"I think it was very, very important to show people that I have good character and to come back to school and to prove that I could be a good student, a good citizen for a whole year," Justice told reporters at the combine. "And to have a good season. And I think that I accomplished that."
Former Virginia Tech quarterback Marcus Vick, the brother of Pro Bowl quarterback Michael Vick of Atlanta, has been compared with former college stars Maurice Clarett of Ohio State and Lawrence Phillips of Nebraska, both talented players but with self-destructive tendencies.
Vick was suspended for the 2004 season after he was charged with crimes in two different incidents. He also had driving infractions that included reckless driving, speeding and driving with a suspended license.
In the Gator Bowl, Vick stomped on the leg of Louisville defensive end Elvis Dumervil. A week later, the school dismissed him, citing: "a cumulative effect of legal infractions and unsportsmanlike play."
Now Vick is hoping his NFL career isn't over before it started.
"At this point in my life, I just want a team to give me a shot," Vick said at the combine. "It doesn't matter the round, or how much money we're talking. I just want a shot to be able to prove my ability."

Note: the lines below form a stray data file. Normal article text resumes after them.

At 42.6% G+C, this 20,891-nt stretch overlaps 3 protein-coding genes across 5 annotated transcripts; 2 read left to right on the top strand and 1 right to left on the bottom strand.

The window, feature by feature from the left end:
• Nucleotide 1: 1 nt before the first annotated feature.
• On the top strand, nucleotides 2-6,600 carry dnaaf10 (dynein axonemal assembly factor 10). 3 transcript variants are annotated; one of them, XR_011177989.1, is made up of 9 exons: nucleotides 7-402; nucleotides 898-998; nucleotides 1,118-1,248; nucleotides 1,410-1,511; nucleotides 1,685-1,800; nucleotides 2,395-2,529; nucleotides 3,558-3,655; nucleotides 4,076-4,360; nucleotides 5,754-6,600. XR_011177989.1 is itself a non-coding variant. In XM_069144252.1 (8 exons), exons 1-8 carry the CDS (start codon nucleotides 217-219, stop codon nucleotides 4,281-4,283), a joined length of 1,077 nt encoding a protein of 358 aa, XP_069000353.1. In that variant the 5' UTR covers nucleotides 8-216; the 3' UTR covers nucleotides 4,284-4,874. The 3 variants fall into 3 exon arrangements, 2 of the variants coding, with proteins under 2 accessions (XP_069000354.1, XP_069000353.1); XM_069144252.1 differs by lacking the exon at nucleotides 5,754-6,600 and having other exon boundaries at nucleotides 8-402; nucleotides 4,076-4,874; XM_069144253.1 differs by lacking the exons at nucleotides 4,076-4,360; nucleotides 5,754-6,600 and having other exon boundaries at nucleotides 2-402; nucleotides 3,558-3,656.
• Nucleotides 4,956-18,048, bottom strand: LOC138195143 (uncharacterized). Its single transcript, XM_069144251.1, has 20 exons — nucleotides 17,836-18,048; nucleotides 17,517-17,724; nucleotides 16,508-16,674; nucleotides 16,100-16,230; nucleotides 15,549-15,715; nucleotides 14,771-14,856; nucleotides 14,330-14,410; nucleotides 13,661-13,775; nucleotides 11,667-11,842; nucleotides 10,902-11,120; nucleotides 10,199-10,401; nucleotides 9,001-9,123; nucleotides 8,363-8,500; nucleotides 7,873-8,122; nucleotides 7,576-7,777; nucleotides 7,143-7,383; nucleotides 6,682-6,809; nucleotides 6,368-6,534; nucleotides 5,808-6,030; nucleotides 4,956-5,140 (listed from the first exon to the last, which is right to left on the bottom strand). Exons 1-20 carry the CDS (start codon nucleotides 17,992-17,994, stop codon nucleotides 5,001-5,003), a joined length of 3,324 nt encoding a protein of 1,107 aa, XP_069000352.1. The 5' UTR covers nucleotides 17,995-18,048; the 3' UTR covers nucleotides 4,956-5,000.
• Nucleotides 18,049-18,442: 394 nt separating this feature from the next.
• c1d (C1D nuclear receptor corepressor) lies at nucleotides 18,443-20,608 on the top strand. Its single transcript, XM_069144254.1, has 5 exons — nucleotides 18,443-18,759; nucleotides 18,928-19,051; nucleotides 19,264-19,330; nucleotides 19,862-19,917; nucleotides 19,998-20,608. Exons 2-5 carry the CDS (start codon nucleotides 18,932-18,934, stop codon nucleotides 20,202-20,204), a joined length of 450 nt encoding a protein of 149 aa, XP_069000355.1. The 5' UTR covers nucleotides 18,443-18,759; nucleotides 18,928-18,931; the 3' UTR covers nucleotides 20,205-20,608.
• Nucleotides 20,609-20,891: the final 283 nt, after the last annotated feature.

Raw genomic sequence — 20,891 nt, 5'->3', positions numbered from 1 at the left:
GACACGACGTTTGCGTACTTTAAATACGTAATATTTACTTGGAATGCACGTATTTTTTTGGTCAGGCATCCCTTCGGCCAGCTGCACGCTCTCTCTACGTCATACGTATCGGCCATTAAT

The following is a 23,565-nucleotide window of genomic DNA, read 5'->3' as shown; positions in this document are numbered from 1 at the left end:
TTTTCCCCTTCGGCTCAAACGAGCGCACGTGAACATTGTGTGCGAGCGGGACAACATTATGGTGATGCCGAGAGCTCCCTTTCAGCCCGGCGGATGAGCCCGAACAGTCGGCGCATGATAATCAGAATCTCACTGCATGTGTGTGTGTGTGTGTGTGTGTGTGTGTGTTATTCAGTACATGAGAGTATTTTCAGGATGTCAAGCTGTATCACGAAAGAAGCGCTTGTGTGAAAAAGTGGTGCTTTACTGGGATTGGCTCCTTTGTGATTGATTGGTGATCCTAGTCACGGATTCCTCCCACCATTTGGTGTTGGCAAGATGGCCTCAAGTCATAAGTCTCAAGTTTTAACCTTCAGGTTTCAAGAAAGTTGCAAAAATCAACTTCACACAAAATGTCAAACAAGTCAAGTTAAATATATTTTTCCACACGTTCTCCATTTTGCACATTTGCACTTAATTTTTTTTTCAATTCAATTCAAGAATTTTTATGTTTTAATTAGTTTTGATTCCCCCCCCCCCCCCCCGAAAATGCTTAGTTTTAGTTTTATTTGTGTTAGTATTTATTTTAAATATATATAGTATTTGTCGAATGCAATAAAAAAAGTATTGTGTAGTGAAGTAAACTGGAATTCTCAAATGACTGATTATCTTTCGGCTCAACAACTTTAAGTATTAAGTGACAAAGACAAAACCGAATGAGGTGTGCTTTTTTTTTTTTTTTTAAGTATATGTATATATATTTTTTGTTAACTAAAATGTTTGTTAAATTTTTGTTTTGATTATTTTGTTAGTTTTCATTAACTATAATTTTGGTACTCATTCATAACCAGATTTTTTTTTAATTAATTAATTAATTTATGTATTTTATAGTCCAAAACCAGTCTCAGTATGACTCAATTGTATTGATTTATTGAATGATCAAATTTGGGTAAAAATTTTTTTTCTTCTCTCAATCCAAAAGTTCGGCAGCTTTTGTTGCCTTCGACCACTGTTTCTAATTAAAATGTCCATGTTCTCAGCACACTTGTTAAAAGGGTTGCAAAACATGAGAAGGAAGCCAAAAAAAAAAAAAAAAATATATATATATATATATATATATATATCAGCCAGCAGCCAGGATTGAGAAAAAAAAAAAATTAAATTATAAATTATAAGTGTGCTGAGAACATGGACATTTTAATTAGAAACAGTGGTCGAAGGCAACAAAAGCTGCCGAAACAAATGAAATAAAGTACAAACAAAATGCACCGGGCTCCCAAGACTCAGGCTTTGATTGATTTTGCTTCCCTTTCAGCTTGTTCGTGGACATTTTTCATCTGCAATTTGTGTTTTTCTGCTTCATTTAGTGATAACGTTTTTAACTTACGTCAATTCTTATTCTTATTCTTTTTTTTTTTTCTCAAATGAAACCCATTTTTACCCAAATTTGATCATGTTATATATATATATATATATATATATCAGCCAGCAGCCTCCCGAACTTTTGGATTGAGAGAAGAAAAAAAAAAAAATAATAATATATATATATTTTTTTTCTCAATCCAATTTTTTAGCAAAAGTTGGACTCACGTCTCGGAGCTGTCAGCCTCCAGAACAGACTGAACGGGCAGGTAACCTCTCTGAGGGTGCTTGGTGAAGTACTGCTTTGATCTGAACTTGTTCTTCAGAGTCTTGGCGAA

Ferguson hasn't had such problems, but in ESPN the Magazine, it was revealed there were scouts wondering about this big lineman's easygoing demeanor and whether his love of playing the saxophone indicated he is more serious about music than football.
Seems silly, but the comparison drawn is that this was a work-ethic issue and that in 1998 when the Indianapolis Colts, with the first overall pick, had their choice of the supposed two best quarterbacks in the draft, they took Peyton Manning over Ryan Leaf. That surprised a lot of people, given that Leaf, chosen by San Diego, was thought to be the better athlete.
He well may have been, but as it turned out, Leaf displayed no passion for pro football, flaming out early after several immature, disruptive emotional outbursts.
Lesson: You can never be too careful in sorting fact from fiction.
In 1983, another quarterback-laden draft, Dan Marino dropped to the bottom of the first round amid rumors he had drug problems while at Pittsburgh. Not so, of course, much to the dismay of the teams that believed it and passed on the eventual record-breaking Hall of Famer.
Second-year San Francisco 49ers coach Mike Nolan already has shown a low tolerance with players who don't toe the line or meet his expectations.
When asked why, with the better salary-cap situation, San Francisco didn't pursue the free-agent market more aggressively in the offseason, he had a ready, blunt response: "Because, in a lot of cases, those guys are out there for reasons."
As for general draft philosophy, Nolan, no newcomer to the NFL as a former defensive coordinator, said, "There are going to be teams that will take chances and don't put as much value (in character).
"It's the pretty girl thing versus the one who can cook. Looks wear off, and then it's, 'My God, what did I do?"
(Distributed by Scripps-McClatchy Western Service, www.shns.com
Copyright 2006, Knoxville News Sentinel Co.